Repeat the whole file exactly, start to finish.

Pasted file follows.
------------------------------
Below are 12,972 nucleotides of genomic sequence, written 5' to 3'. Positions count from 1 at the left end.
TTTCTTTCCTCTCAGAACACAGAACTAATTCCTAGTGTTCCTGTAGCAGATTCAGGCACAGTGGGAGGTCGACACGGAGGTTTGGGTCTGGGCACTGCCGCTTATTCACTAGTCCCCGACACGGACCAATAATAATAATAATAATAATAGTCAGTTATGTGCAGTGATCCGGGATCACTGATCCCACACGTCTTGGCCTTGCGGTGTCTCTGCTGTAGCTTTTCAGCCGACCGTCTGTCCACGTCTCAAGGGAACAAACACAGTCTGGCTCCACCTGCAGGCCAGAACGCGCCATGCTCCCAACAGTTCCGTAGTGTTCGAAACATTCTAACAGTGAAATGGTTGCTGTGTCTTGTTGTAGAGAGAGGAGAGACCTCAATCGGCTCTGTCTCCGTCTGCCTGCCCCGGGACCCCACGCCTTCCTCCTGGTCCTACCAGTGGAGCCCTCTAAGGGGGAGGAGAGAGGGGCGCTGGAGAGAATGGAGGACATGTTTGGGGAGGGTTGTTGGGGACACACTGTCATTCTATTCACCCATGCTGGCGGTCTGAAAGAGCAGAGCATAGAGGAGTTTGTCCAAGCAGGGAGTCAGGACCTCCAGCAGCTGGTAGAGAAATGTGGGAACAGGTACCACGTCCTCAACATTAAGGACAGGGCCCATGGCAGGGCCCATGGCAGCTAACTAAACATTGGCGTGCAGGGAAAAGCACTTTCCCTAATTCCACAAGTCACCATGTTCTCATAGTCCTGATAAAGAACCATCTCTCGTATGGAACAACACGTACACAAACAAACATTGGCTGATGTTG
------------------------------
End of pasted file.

Below are 12,972 nucleotides of genomic sequence, written 5' to 3'. Positions count from 1 at the left end.
TTTCTTTCCTCTCAGAACACAGAACTAATTCCTAGTGTTCCTGTAGCAGATTCAGGCACAGTGGGAGGTCGACACGGAGGTTTGGGTCTGGGCACTGCCGCTTATTCACTAGTCCCCGACACGGACCAATAATAATAATAATAATAATAGTCAGTTATGTGCAGTGATCCGGGATCACTGATCCCACACGTCTTGGCCTTGCGGTGTCTCTGCTGTAGCTTTTCAGCCGACCGTCTGTCCACGTCTCAAGGGAACAAACACAGTCTGGCTCCACCTGCAGGCCAGAACGCGCCATGCTCCCAACAGTTCCGTAGTGTTCGAAACATTCTAACAGTGAAATGGTTGCTGTGTCTTGTTGTAGAGAGAGGAGAGACCTCAATCGGCTCTGTCTCCGTCTGCCTGCCCCGGGACCCCACGCCTTCCTCCTGGTCCTACCAGTGGAGCCCTCTAAGGGGGAGGAGAGAGGGGCGCTGGAGAGAATGGAGGACATGTTTGGGGAGGGTTGTTGGGGACACACTGTCATTCTATTCACCCATGCTGGCGGTCTGAAAGAGCAGAGCATAGAGGAGTTTGTCCAAGCAGGGAGTCAGGACCTCCAGCAGCTGGTAGAGAAATGTGGGAACAGGTACCACGTCCTCAACATTAAGGACAGGGCCCATGGCAGGGCCCATGGCAGCTAACTAAACATTGGCGTGCAGGGAAAAGCACTTTCCCTAATTCCACAAGTCACCATGTTCTCATAGTCCTGATAAAGAACCATCTCTCGTATGGAACAACACGTACACAAACAAACATTGGCTGATGTTG